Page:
The FDA guidance document recommends that spent irrigation water be sampled from each production lot or batch, described as “sprouts from a single lot of seed that were started at the same time in a single growing unit (i.e., a single drum or rack of trays).” Generally, 1 liter of water is recommended for sampling spent irrigation water, collected as the water leaves a drum or trays during the irrigation cycle. Pooling from different production batches is discouraged since any pathogens present may be diluted with samples that are not contaminated. In addition, if a presumptive positive is found in a pooled sample, the sprouter would need to either discard all batches represented by the pooled sample or retest each individual batch in order to determine which is/are contaminated.

Testing spent irrigation water is easier than sprouts because no additional steps to release micro­organisms into the liquid are needed.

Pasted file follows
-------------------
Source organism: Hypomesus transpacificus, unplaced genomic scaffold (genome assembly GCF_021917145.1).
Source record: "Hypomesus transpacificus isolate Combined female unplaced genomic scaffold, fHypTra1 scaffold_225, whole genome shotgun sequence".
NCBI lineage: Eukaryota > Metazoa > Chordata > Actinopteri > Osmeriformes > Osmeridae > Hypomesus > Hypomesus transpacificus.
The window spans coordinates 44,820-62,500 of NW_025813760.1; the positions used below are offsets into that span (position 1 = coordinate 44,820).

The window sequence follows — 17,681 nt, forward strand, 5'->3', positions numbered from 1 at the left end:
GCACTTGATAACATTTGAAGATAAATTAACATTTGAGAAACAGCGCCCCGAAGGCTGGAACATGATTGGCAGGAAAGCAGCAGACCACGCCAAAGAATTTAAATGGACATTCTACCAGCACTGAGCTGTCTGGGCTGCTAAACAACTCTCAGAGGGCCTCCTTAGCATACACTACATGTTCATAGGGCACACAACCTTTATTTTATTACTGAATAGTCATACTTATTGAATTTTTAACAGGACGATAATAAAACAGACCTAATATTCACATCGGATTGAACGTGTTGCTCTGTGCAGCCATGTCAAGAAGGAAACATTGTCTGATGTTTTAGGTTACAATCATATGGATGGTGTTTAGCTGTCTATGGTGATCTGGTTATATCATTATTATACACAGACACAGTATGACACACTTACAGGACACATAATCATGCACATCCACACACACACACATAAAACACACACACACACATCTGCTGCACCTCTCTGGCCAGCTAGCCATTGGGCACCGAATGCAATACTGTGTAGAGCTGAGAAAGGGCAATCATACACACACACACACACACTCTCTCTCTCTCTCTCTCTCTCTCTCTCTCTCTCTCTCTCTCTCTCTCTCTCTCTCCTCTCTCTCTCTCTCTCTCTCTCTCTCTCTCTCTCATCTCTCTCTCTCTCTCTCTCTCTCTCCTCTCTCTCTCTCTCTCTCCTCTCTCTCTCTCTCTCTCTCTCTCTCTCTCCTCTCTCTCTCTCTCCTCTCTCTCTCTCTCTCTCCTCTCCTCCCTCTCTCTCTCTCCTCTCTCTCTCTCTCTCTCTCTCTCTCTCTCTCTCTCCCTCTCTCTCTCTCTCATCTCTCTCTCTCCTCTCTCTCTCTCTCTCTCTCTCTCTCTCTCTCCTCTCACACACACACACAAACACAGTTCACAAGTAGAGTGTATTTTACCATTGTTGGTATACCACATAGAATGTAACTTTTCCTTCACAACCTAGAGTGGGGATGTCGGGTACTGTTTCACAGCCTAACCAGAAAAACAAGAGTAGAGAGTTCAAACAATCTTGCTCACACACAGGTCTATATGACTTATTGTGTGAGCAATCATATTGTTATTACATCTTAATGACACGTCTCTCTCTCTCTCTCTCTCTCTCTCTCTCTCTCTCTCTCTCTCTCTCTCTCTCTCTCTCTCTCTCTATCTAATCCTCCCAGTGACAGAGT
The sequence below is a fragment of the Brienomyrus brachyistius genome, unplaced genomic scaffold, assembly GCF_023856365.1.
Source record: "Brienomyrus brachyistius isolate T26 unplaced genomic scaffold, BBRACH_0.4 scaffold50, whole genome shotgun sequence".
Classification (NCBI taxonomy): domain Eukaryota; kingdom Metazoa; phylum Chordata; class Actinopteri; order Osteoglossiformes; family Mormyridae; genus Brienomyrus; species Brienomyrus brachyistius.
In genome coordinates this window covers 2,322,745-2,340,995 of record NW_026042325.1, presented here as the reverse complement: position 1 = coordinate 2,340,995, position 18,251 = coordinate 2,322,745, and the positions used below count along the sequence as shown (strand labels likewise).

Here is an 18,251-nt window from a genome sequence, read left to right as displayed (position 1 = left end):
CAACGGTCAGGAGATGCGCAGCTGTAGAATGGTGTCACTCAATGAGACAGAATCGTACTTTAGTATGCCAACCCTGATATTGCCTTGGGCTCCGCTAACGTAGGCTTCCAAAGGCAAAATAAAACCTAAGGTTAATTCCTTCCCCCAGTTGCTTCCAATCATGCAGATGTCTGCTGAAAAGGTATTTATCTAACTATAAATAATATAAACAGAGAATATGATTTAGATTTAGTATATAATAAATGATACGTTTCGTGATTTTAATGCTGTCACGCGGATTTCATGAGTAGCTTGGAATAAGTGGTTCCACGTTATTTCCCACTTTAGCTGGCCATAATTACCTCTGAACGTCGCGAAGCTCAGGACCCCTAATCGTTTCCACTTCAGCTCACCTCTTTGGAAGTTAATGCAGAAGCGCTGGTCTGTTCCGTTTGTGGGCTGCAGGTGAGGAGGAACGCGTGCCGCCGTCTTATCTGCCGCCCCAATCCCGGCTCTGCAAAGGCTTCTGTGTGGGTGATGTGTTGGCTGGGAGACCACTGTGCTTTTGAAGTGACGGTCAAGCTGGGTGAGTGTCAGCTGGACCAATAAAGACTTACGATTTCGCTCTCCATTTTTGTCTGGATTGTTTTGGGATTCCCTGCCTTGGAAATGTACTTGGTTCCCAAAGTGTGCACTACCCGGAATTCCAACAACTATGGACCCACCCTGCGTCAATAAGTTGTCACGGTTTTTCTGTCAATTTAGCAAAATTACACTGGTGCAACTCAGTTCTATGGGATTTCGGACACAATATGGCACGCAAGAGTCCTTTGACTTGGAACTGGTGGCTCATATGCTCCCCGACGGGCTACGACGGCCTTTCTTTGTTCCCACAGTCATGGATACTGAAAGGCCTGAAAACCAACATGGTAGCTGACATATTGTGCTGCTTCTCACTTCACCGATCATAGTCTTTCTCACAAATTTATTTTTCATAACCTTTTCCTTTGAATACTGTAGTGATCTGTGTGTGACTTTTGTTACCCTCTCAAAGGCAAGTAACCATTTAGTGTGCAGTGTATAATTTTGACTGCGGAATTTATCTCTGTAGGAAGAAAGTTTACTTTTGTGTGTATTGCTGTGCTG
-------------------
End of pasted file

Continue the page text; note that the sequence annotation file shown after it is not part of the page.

Hurdles and Solutions

Other types of sprouts present a challenge in recommending a best practice for testing. Some types of sprouts are commonly irrigated for less than 48 hours, and if microbiological testing is performed, results may not be reported to the sprout producer prior to the product entering the food supply. In such a case, a sprout producer may instead sample the sprouts themselves, rather than the spent irrigation water. The concern in this case is that detecting a low level of contamination present in the sprouts is challenging.

The recommendations in the two FDA guidance documents, along with other resources, including documents from international scientific bodies, international regulations, training material, etc., relating to best practices for sprout safety are currently being evaluated and used to develop a core curriculum by the Sprout Safety Alliance (SSA), a public-private alliance between stakeholders from the food industry, academia, and federal, state, and local food protection agencies. The SSA was created by the FDA in cooperation with Illinois Institute of Technology’s Institute for Food Safety and Health in 2012 to enhance the sprout industry’s understanding and implementation of best practices for improving sprout safety. The SSA aims to develop a core curriculum and training program for stakeholders in the sprout production community for improving sprout safety and understanding the requirements outlined in the FDA Proposed Rule on Standards for Produce Safety.